Anyway, for now I’m not saying anything. But just to show you how perceptive Noah really is, the morning after Election Day, the New York Times was on the kitchen table. It had a huge picture of Obama and a smaller one of John McCain. Noah saw it and said, “Hey, there’s Obama! And there’s McCain!”  And after a pause, he said, “Mommy? McCain looks a lot like George Bush, doesn’t he?”

I had to bite my tongue to keep from saying what I really thought about that! <wink>

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Election Day Mania!

Noah_voting I’ve been through a few elections in my thirty-plus years on this earth, and I don’t remember one that seemed as all-consuming as this one. I’m actually really looking forward to it being over, as my perusal of newspapers, news shows, and on-line electoral map guessing-games is really giving me way too much stress. And clearly, it’s rubbing off on Noah (who by the way, is sitting on my lap, watching me write this and just said, “Hey, that’s my name – N-O-A-H!” He astounds me sometimes.)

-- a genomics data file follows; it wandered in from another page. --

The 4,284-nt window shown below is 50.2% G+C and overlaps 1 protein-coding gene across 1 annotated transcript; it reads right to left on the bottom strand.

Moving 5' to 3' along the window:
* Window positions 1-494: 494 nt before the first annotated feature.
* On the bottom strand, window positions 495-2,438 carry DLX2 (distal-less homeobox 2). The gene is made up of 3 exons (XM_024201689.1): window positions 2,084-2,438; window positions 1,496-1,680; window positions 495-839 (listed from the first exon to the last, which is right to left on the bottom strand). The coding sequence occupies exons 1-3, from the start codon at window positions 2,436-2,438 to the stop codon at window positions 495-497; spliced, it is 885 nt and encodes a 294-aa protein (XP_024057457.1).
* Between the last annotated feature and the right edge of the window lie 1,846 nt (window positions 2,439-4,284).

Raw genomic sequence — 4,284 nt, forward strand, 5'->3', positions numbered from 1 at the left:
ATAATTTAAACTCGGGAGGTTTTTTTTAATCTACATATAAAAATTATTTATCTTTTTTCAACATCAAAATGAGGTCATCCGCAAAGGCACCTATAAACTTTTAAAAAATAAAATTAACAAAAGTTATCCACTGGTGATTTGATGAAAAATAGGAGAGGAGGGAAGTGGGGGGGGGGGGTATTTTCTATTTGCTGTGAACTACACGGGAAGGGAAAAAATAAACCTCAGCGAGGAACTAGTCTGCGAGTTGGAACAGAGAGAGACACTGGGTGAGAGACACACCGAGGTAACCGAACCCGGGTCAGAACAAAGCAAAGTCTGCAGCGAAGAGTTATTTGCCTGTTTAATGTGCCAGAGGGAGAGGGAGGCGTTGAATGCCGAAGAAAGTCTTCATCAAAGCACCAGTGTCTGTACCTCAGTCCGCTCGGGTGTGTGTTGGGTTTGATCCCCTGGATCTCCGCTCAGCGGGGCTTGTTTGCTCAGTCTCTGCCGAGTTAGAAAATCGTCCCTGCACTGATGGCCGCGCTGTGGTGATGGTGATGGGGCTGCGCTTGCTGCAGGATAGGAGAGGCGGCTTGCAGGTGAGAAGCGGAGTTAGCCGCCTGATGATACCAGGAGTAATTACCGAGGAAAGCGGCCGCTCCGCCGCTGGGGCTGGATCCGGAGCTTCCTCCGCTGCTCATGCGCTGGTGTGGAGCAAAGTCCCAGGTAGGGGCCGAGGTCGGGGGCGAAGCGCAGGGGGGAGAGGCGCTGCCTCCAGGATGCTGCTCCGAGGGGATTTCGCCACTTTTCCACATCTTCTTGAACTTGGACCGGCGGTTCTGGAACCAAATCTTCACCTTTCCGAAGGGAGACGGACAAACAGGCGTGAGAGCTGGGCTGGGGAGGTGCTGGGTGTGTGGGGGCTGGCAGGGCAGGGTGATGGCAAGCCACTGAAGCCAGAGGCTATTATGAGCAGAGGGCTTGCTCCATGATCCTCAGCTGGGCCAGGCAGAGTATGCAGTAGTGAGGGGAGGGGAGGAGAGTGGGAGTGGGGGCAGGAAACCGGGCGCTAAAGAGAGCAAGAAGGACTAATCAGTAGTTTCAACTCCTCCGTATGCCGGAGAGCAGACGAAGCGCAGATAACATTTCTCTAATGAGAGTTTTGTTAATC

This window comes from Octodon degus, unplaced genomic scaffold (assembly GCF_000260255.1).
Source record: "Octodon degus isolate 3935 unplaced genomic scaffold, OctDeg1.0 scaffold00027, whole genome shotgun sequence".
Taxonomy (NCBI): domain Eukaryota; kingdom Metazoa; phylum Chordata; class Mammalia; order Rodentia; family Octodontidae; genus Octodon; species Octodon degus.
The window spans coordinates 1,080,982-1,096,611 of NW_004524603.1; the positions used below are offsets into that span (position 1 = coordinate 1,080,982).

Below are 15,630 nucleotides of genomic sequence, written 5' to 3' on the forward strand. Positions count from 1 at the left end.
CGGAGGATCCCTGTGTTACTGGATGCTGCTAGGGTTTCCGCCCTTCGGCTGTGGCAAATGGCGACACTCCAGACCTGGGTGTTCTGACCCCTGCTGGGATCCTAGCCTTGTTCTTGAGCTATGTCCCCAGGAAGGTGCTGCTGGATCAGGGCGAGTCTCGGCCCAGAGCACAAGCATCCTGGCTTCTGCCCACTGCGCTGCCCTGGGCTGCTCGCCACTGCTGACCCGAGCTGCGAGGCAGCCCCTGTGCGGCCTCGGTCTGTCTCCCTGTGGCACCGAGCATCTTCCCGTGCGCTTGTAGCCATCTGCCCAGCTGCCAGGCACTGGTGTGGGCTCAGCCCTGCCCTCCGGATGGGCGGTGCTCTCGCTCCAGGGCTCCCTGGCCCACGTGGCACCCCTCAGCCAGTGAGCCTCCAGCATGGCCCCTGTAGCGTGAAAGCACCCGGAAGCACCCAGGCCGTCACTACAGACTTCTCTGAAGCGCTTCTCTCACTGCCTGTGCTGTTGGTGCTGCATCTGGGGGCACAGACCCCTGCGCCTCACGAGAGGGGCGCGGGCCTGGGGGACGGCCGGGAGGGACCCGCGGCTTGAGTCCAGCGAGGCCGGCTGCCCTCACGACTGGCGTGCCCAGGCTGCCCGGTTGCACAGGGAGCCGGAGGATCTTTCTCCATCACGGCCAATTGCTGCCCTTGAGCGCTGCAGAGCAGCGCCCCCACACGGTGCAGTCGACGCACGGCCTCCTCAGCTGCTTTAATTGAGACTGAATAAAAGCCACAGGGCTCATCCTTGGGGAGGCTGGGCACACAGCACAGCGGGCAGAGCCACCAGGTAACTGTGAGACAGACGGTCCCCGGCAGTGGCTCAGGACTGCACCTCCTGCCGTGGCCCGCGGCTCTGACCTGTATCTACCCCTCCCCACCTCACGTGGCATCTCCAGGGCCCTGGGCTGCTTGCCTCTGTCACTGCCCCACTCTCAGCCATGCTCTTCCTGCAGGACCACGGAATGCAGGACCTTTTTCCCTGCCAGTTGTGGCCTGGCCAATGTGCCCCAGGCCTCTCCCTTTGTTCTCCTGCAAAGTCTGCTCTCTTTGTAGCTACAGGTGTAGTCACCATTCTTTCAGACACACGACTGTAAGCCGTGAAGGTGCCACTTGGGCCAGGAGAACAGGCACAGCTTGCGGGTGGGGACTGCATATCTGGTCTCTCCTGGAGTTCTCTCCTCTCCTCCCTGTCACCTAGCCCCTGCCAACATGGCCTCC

So I picked him up from school late last week and before even saying hi to me, he announced “Mommy, I’m switching to McCain!” Now, I intend no disrespect to those of you who are in fact making that choice, I’m a firm believer in “to each his own” – but since that is definitely not what he has been hearing around our house, I was more than a little horrified. “Noah, who told you that?” I asked. “Miss ____,” he said, citing the name of one of his teachers.